wrote in 1697 that the houses were:
of Stone, and a Cement of dry Earth; they have Couples and Ribs
of Woodcover'd with thin earthen Turff, thatch'd over these with
Straw and the Roof secur'd on each side with double Ropes of Straw
or Heath, pois'd at the end with many Stones: their Beds are commonly
made in the Wallof their Houses….to make room for their Cows which
they take in during the Winter and Spring."
watercolour of the village by George Clayton Atkinson in 1831 shows
a cluster of thatched stone houses down towards the shore. This
might supply clues to the location of mediaeval and later settlement.
Village as we see it today was laid out by the minister, the Reverend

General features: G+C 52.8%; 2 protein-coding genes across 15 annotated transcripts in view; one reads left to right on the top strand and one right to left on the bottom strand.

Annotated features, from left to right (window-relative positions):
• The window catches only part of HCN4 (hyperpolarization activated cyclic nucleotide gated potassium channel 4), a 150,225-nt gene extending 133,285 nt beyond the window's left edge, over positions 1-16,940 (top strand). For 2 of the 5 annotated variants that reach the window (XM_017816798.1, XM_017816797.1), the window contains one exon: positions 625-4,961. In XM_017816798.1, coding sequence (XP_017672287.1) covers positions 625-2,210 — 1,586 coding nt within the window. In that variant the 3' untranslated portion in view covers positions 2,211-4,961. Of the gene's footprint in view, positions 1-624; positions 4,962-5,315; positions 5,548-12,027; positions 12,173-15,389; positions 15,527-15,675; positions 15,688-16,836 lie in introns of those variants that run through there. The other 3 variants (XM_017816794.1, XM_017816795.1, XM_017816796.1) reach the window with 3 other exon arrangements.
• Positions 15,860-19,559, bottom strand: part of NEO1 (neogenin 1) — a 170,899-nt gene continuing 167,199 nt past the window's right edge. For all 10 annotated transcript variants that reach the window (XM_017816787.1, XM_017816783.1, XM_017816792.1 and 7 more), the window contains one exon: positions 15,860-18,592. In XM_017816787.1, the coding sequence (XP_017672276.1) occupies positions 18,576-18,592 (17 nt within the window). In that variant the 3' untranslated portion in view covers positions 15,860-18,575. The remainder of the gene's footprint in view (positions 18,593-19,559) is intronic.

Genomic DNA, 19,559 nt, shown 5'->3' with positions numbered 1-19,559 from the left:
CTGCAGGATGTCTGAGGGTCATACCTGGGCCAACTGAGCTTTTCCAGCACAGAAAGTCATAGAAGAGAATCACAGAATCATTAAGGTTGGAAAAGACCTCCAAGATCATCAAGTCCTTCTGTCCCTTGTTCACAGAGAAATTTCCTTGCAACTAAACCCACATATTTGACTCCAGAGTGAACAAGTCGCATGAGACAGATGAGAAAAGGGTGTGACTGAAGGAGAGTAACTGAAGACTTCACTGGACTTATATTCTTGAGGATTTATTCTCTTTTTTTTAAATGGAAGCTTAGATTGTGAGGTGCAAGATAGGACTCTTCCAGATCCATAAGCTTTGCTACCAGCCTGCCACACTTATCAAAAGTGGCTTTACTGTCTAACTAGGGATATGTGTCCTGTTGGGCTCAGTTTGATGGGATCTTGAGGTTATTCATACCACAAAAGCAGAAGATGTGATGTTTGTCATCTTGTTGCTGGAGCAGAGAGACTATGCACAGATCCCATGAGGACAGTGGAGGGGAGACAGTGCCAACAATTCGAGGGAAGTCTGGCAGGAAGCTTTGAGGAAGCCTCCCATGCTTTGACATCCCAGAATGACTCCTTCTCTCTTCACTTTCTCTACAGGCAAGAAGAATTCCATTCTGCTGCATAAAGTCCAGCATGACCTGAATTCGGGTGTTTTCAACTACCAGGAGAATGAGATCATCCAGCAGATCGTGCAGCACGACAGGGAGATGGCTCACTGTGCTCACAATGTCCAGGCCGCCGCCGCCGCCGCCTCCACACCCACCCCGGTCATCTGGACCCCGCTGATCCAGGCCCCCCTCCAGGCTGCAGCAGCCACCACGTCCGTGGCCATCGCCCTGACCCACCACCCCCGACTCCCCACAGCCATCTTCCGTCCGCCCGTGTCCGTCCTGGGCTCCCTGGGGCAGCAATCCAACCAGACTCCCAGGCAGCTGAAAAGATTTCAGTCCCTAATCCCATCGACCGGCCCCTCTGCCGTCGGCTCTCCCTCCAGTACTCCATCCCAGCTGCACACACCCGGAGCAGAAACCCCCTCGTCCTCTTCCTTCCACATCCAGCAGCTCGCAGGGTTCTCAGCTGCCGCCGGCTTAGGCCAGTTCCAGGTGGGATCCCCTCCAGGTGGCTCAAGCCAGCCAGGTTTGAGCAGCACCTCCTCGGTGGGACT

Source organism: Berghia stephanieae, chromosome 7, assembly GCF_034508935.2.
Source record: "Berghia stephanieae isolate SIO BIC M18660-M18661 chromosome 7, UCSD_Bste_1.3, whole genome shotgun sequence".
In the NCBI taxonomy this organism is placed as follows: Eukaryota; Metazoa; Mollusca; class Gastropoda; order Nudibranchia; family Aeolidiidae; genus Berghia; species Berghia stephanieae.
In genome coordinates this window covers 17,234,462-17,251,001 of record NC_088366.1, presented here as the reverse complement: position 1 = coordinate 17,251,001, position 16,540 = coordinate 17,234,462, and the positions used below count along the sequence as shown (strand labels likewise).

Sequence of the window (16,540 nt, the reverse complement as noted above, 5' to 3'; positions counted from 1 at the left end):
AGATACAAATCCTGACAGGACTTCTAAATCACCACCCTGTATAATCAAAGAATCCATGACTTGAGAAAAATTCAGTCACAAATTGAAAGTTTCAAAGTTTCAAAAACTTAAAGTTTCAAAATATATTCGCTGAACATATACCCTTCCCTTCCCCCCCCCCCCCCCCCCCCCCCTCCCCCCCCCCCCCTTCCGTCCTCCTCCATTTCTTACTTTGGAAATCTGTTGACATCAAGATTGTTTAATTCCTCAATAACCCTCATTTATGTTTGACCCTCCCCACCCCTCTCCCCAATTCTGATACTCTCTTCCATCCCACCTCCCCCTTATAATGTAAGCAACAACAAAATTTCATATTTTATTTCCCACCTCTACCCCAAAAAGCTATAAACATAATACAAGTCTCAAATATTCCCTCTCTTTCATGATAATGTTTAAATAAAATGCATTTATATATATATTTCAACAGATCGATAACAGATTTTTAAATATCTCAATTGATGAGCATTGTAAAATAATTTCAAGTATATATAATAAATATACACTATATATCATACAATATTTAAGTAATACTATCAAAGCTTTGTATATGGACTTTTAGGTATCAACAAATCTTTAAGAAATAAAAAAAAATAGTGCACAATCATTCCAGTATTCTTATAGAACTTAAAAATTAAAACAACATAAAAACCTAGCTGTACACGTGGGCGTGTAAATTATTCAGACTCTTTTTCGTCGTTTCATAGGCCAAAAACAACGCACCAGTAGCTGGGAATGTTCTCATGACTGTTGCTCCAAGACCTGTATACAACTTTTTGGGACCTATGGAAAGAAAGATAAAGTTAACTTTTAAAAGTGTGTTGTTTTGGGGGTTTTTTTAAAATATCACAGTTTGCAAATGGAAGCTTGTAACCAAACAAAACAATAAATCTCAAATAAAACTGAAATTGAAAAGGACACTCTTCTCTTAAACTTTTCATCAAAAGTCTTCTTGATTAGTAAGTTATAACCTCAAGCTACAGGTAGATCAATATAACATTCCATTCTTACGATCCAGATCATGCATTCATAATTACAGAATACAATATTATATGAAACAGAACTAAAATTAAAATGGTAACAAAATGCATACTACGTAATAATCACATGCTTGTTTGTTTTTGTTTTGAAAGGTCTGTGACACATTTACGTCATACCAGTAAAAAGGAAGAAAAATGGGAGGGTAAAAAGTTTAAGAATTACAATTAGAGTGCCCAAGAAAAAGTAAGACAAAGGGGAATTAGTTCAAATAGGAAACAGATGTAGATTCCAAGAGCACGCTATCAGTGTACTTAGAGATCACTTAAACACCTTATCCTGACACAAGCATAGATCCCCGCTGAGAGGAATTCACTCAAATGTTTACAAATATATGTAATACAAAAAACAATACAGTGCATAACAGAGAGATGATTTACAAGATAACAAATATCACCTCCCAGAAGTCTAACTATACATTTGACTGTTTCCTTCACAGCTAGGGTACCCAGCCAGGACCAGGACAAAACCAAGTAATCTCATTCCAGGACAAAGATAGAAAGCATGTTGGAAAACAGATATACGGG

Neil Mackenzie, in the 1830s and consists of a crescent of houses
with associated cultivation plots, all within a head dyke. The houses
built in the 1830s were typical Hebridean black houses, single-roomed,
the cattle being accommodated in them in winter. In the 1860s new
houses were built. These were of a standard Hebridean design with
an entrance lobby, small closet behind, and two main rooms.
Click photo for enlargement
The Village in 1886, showing the roofed 1860s houses with the
thatched 1830s houses now used as barns and byres for the cattle.
Down by the shore are the Store, Church and Manse. At the east end
of the village Is the Factor's House. Storage cleitean are scattered
about, both within and without the head dyke. There are a number
of enclosures for garden crops.
Photograph: George Washington Wilson Collection,
University of Aberdeen
Mrs Gillies sitting outside her house
Photograph: The National Trust for Scotland